You pay $0.19/kwh? Holy crap that's a lot. My peak rate last summer $0.074/kwh here in Austin, TX (on Austin Energy).

Here in Seattle we pay about 4 cents a KWH. I pay about twice that, because I have both the Green Power (wind-only, pays for construction of wind turbines) and Green Up (pays for schools and bus stops to have solar power) programs.

But it's still cheaper than yours. Even if we suffer under the clouds (except my Seattle neighborhood of Fremont, which frequently has rips in the clouds due to the nearby hills of Queen Anne and Phinney Ridge).

The major power usage of the average old PC is the CRT monitor. Using an old monitor can drastically increase power consumption, but moving to a flat screen LCD energy star monitor will cut power consumption about 40 percent from the old PC plus CRT.

I run a laptop, which uses batteries (man the fan kicks out heat! wish I had a lap board since I use it on the couch), but I connect to AC from a converter off of my UPS. My son uses a Mac Mini (fall 2006 Intel version) which gens close to zilch heat and has a giant flat LCD monitor (Sony, better power consumption than the Apple one). All my other PCs are not being used. But my office at work gens so much heat from our dual core and quad core CPUs - even though most have flat panel LCDs - that we have to open the window once spring rolls around or we bake. Since we run Linux, and sometimes have genetics statistical correlations running under Perl for weeks at a time (not a joke), we can't power them down, even if we can turn off the monitors.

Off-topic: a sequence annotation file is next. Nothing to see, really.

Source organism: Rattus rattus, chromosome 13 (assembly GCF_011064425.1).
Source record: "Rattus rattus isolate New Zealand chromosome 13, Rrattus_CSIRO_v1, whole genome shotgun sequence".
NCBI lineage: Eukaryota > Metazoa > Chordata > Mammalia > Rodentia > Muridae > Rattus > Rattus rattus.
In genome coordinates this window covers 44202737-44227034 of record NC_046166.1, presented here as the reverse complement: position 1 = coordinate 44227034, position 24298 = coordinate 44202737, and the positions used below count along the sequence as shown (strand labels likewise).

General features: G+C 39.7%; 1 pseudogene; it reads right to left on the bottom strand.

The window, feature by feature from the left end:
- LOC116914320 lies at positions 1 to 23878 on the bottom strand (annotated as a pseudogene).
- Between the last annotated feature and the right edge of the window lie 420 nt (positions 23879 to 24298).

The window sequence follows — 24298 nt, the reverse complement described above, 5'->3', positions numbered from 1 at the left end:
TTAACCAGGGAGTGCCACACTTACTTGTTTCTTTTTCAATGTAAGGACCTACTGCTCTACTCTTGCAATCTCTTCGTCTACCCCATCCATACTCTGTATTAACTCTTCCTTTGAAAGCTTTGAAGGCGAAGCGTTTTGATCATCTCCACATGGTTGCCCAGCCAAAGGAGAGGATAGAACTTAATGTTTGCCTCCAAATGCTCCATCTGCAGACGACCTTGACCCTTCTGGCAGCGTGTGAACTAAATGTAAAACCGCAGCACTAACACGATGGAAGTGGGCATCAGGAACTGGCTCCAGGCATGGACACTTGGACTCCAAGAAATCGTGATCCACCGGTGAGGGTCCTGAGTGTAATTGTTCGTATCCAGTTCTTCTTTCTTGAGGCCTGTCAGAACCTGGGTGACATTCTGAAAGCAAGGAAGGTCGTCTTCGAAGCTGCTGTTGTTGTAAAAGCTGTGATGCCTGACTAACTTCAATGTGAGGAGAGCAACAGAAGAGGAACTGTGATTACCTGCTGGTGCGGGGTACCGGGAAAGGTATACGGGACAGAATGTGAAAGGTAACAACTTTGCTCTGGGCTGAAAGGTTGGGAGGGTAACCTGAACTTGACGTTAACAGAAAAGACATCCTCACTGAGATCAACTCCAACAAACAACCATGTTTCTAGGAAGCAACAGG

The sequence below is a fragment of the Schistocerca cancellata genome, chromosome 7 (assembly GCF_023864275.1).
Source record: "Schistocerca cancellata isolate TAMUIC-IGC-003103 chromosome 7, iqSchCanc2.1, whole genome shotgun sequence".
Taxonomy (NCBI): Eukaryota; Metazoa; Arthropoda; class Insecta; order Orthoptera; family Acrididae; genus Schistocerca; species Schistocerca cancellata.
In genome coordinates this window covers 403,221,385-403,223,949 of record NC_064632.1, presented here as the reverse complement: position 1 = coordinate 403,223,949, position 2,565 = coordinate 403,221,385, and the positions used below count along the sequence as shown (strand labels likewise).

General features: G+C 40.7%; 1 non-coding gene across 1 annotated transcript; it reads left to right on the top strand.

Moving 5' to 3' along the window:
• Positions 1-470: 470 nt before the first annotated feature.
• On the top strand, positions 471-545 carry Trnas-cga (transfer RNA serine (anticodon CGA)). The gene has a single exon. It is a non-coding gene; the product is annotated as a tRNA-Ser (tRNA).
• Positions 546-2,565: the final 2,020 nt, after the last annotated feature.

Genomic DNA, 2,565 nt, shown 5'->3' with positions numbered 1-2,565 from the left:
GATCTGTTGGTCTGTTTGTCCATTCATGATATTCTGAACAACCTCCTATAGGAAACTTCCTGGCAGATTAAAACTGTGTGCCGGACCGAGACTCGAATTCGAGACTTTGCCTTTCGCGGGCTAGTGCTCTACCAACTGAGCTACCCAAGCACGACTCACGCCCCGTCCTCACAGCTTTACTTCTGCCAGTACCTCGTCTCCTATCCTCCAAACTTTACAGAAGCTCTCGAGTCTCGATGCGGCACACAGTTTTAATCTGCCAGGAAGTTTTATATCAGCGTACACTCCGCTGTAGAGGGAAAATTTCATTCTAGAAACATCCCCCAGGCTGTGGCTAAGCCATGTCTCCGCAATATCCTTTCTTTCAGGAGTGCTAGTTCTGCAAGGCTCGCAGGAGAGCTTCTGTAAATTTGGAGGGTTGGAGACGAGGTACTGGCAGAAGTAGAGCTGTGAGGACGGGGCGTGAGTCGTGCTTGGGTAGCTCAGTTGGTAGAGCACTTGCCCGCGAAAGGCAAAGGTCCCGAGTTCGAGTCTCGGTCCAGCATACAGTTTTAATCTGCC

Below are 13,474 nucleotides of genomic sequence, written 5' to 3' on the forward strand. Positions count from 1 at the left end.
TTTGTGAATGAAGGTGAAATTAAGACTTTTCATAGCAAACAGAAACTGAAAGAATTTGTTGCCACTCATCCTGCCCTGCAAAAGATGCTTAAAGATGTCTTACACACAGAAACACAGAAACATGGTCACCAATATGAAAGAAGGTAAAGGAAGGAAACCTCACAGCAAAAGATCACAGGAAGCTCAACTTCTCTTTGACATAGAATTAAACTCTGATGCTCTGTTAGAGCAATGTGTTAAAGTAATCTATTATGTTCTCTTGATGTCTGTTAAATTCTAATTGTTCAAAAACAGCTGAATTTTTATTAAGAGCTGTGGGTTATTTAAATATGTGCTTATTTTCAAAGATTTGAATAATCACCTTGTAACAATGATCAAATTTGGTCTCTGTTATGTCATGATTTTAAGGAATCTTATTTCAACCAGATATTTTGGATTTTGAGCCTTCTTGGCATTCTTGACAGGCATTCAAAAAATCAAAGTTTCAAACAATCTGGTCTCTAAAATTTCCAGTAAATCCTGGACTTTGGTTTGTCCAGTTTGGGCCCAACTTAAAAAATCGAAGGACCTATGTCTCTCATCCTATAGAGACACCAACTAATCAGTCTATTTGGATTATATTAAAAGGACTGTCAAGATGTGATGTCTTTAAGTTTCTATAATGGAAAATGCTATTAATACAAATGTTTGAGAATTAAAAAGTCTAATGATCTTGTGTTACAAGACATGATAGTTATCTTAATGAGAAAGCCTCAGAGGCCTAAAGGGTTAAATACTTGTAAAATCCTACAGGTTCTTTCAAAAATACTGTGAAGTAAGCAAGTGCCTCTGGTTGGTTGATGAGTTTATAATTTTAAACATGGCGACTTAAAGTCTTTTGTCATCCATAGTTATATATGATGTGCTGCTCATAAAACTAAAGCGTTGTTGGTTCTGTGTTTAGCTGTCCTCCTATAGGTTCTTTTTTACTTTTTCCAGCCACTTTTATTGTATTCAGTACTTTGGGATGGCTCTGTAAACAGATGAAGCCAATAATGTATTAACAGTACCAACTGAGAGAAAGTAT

Re:OT: $0.19/kwh ??? (1)

Luyseyal (3154) | more than 7 years ago | (#17914164)

Here in Seattle we pay about 4 cents a KWH. I pay about twice that, because I have both the Green Power (wind-only, pays for construction of wind turbines) and Green Up (pays for schools and bus stops to have solar power) programs.

That's pretty sweet. I should point out that that's my peak rate. My lowest this year was $0.068 in November. I have Green Choice wind power which, at the time we signed up, was higher for the fuel surcharge. It is now about the same or lower than the normal fuel surcharge. My fuel charge is fixed for 10 years (and saved us quite a bit after Katrina). The reason my per kwh varies is because Austin has a tiered rate and they increase the rates slightly during the summer months. The lowest tier/rate is up to 500 kwh. During the summer I exceed that.

The last time I checked, Austin Energy had about the third cheapest power in the state. It was only surpassed by a couple power co-ops. The whole deregulation thing has been a complete scam. Commercial power has been way more expensive and the major provider, TXU, now wants to build 11 old-style coal plants within 5 years. Their utter disregard for the public, in pricing as well as health and environment is absolutely appalling.

I switched to LCD awhile back. We have 1 CRT which I plan on replacing when it is feasible. We keep our computers off except when we need them. I used to host a website, mail, etc. at home, but I figured out the electricity cost and it worked out slightly in favor of web hosting, so I switched to that. My workstation is a dual Opteron so it eats power. I don't have money to throw around, so I'll be using it for some time. The wife and the kid both have various Athlon parts.

The other thing that's nice is we switch off all the TV, stereo, satellite receiver, etc. electronics during the day. I haven't bought a Kill-a-watt yet, but I expect that that eliminates heat and some power and has very little downside (except the satellite needing to resync after reboot).